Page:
In the past, I would be very bothered if I saw a mile split slower than 8:15. To hear myself say that now actually sounds so crazy! You can’t go full throttle all of the time. You just can’t. It’s not good for your body, it’s not good for recovery and you’ll just end up injured. Trust me, I know.

Today, my first mile was 9:13 and I am more than happy with that. Finally I’ve learned the difference between easy and hard runs. I’ve found consistency, which I think is key to being a successful runner, and I’ve found a balance. The only person I have to prove anything to is myself and just by simply letting go and enjoying running for all that it is, I have reached a level I never thought possible.

I remember during the Boston 2012 marathon having the thought, soon before I dropped out, that OMG I’m running so slow and I told everyone I was going to run a sub 3:20. They are going to think I’m such a failure. This year, no matter what time I finish in for Boston, I only care about my thoughts. After all, those are the only ones that matter.

Happy Trails and Happy Running,
Tracie

(And on a side note, I actually got in 60.42 miles last week. I think that’s a first!)

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8 Comments Post a comment
  1. Adrienne H #

    I loved this article! I am in the same injury boat you were in and I always feel guilty with anything more than an 8:12 pace. I fear slow running makes you slow. My fastest half marathon is 1:39 and my fastest full is 3:44. I’d love to go tothe next level but I always go into every race recovering or dealing with an injury. Thinking about the City of Oaks marathon and I would love to know your paces and training runs training schedule for a marathon. Is this a weird request?

    March 24, 2014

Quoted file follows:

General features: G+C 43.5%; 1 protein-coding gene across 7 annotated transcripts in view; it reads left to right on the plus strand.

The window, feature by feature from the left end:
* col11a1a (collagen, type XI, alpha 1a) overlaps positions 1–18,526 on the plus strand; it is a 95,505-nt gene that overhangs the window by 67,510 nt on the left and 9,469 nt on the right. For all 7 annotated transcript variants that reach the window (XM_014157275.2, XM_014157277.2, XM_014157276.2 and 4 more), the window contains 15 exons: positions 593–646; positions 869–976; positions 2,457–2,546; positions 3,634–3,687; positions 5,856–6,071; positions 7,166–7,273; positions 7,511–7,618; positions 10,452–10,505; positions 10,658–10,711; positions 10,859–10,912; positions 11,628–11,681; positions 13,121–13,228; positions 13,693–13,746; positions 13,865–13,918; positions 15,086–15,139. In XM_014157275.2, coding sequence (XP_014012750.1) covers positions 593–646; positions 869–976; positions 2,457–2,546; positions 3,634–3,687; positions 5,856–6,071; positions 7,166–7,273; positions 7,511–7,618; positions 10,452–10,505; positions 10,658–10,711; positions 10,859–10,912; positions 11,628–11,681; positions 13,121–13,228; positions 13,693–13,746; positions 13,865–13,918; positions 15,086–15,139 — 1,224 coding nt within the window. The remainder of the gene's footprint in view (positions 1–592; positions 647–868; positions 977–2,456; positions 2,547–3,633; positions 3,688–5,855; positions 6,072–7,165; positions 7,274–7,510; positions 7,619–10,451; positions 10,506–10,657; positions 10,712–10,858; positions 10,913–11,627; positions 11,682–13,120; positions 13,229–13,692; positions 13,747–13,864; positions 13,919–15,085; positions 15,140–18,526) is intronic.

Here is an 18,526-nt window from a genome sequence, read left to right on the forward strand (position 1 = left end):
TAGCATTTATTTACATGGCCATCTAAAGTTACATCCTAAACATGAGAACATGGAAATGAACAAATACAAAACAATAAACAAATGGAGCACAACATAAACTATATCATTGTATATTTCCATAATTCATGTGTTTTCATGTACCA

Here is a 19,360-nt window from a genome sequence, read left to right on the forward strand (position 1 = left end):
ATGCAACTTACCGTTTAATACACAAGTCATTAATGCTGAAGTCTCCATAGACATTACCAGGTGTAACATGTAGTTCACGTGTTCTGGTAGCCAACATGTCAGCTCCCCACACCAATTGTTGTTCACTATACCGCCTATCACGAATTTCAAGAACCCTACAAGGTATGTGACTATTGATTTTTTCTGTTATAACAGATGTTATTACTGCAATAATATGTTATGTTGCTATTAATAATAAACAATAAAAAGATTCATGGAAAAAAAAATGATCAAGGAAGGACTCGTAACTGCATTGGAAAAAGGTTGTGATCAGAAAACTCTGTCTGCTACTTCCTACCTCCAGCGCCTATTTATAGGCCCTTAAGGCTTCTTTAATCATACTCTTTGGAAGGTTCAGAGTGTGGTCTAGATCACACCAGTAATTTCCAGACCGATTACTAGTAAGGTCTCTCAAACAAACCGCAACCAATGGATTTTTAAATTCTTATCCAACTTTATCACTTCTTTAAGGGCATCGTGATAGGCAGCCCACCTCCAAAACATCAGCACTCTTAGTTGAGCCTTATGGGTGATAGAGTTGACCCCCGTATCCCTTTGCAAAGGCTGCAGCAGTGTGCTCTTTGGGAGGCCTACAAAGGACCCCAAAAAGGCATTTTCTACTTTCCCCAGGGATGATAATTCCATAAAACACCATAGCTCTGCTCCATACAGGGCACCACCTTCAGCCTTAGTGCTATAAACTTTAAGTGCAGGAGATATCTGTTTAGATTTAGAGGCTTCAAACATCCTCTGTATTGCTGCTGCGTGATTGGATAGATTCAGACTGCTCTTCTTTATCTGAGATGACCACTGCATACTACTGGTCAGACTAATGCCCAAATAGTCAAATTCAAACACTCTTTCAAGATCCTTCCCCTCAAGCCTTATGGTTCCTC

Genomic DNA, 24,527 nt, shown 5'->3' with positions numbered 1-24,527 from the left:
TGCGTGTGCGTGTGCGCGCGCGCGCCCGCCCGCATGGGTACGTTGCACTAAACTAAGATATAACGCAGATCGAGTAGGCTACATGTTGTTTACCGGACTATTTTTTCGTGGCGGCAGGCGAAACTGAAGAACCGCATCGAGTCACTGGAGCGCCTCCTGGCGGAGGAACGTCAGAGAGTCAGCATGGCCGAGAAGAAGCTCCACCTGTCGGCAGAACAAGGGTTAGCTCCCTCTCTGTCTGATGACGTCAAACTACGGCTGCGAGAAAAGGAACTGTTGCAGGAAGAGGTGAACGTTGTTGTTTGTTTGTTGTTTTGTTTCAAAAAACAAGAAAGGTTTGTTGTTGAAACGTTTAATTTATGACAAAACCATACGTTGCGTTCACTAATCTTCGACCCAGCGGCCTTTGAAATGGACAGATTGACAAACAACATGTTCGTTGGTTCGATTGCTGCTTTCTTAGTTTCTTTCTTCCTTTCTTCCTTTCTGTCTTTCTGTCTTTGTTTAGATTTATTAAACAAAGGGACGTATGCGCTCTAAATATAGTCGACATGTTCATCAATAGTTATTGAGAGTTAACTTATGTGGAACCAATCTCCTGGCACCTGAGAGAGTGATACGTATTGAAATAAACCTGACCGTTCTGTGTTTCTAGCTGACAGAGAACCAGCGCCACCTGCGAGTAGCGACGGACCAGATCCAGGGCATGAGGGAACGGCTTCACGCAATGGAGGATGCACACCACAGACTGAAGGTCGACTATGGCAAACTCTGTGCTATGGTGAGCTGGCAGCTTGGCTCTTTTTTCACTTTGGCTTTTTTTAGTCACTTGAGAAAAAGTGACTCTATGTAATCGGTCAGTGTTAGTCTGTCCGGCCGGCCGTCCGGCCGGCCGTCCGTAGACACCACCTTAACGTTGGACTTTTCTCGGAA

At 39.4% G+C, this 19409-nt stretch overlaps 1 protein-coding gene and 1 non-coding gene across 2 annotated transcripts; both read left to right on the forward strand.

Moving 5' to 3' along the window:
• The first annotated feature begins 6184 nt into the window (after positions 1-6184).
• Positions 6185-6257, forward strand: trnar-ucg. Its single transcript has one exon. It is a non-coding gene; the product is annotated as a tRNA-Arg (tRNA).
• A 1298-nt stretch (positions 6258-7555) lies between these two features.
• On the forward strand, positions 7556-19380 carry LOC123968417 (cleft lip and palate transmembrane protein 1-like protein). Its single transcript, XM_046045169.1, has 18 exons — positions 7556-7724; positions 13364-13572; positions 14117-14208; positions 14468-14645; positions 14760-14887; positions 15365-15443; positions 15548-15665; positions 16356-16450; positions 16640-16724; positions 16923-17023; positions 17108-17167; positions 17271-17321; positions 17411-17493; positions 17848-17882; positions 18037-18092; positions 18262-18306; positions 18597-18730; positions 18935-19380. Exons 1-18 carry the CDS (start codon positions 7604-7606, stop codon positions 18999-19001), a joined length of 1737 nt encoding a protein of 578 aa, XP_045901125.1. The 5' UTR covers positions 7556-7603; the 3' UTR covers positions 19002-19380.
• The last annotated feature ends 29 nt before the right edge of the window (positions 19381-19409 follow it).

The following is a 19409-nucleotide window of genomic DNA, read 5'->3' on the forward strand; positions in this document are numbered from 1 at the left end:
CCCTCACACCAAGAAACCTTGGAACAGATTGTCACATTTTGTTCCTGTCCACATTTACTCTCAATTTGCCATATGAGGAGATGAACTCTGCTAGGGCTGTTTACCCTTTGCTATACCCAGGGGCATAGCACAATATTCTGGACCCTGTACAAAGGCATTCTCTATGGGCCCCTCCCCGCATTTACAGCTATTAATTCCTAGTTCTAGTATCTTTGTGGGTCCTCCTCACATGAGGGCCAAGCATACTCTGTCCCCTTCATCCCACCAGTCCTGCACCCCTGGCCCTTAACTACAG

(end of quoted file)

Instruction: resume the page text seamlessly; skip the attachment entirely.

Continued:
• Hi Adrienne! I feel your pain. It is very frustrating when you can’t train and race like you want to because of an injury. Injuries just suck!!! The City of Oaks is a great race! It’s a challenging course but absolutely beautiful. And I love the small town feel.

      I would be more than happy to share my paces and training run schedule with you. How about I email you at your gmail address?

      March 24, 2014
      • Adrienne #

        Tracie ~

        Thank you! I’d love to know your paces and training. I actually just signed up for the City of Oaks today. I actually ran in 2009. Twice this week I ran slow. Proud of myself : ). Thanks!

        Adrienne

        March 28, 2014
      • Awesome. What is your email? I tried to email the one listed with your comment and it got sent back to me. Is this not it: Adrennhamby@gmail.com?

        March 28, 2014
      • Adrienne H #

        Adriennehamby@gmail.com

        It looks like you left off the “e.” Thanks!

        March 29, 2014
  2. A few weeks ago ran an 18 mile Sunday Club run. I hung out with the last group in our pack and ran about 10 minute miles. Usually I’m in one of the lead packs. But who cares? It was more important to get the miles in than to be where people expect me to be.
    Do what is right for you.

    March 28, 2014
    • Excellent point! And it’s nice to switch it up once and a while. It’s also a relief to do what you want and not what you think everyone expects you to do.

      March 28, 2014